Before the Central South was hit, like all other regions, by a global pandemic, the region was performing well and was on a very firm footing. The figures from our latest monthly Rethinking the Economy survey of 500 mid-sized businesses in the UK has tested the impact of Covid-19 across the regions, to gain detailed insights into the current thinking of business leaders.
The Central South’s strong foundation is setting the tone for our region’s response to, and recovery from, COVID-19. Businesses across the Central South have outperformed the national average for embracing innovation during the pandemic, with 43% of businesses in the region having launched new products or services, which compares to a national average of 29%. Survey respondents have also resisted COVID-19 impacting their growth plans, with 37% pushing ahead with mergers and acquisitions. It’s fair to say that, despite the significant challenges being faced, companies in the Central South remain optimistic about the future. Over three quarters of companies (77%) have confidence in their resilience over the next 12 months.
Diversity underpinning growth
So, what gives the region such optimism when the country faces an ongoing battle with the economic impact of the pandemic? The region has weathered previous downturns well. One important factor is its diversity. Not being reliant on just one or two key sectors for its economic success makes it more resilient than some other areas of the UK. Its economic centres have also performed well in recent years. Portsmouth has seen particularly strong growth in a number of areas such as marine and maritime, advanced manufacturing and engineering, plus the growing digital and creative industries sector. Bournemouth has been home to one of the UK’s fastest growing technology hubs. Southampton’s economy was predicted to grow by 18.5% over the next decade with employment levels expected to rise by 10%. Despite these figures from Cebr being released prior to the onset of COVID-19, our own poll suggests that this foundation underpins positive behaviour amongst businesses in the region.
Ongoing focus on cash flow
Mid-market companies have taken decisive and diligent action in adapting to the pandemic. In addition to investment, acquisitions and innovation, our research shows that companies have also divested parts of their businesses (30%) and automated processes (27%). These are all trends that show forward-thinking business owners are either pursuing growth or finding new efficiencies and ways of working that mitigate the financial impact of COVID-19.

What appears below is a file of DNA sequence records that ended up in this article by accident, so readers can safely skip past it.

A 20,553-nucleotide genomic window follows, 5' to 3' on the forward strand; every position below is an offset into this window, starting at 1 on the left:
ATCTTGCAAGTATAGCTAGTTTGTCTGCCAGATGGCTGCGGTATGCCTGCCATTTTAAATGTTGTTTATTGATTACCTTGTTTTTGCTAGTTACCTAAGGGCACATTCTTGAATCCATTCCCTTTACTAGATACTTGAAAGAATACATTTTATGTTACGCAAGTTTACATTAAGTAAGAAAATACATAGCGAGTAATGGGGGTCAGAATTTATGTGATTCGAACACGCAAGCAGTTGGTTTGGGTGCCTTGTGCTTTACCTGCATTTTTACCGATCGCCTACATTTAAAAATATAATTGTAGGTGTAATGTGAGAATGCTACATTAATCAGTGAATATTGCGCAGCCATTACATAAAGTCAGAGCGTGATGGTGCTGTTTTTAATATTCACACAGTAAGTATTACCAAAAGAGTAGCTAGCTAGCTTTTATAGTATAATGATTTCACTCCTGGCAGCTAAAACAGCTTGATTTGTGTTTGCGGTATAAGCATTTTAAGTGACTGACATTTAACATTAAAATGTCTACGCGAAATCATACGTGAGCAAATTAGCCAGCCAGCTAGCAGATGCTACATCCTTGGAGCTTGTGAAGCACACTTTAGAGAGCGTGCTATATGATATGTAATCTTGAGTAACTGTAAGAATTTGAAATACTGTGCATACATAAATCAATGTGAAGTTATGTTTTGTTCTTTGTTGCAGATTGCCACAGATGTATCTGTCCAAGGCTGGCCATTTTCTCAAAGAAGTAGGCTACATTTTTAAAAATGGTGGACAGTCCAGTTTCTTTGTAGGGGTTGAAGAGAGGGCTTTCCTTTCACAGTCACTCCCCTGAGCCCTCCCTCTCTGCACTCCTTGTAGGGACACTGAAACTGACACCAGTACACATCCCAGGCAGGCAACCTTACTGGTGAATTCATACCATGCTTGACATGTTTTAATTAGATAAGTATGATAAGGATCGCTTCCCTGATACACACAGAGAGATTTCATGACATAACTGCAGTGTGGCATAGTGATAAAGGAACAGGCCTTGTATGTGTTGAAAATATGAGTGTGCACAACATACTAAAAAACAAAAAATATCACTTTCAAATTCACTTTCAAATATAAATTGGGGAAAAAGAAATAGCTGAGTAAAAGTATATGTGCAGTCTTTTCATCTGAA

Unsurprisingly, it’s the subject of workforce that is one of the biggest challenges. While around two thirds (63%) of Central South respondents are concerned about effectively managing supply chains, with over half (53%) focused on protecting cash flow, it’s the 80% of companies in the region that expect to make redundancies once the Government’s job retention scheme ends, which may put a dent in the previous growth aspirations of the three Local Economic Partnerships (LEPs) within our region (Dorset, M3 and Solent)Clearly, regional companies remain focused on protecting cash flows in these uncertain economic times and, unfortunately, assessing whether redundancies are required is still a reality for many businesses.
Resilience and positivity
However, a large proportion (77%) of local companies surveyed remain confident about their resilience in the next 12 months and expect either a six month bounce back in the UK economy (33%) or just a year-long recovery (50%). Such belief and positivity will help businesses to more effectively address key operational concerns and bounce back from the disruption and losses of the past six months.
As part of our ‘Rethinking the Central South’ focus, over the coming months BDO will be tracking how our region’s mid-market businesses meet the challenges ahead and sharing insights from its business leaders as they make that journey. You can find out more about how Rethink is supporting businesses on our hub.
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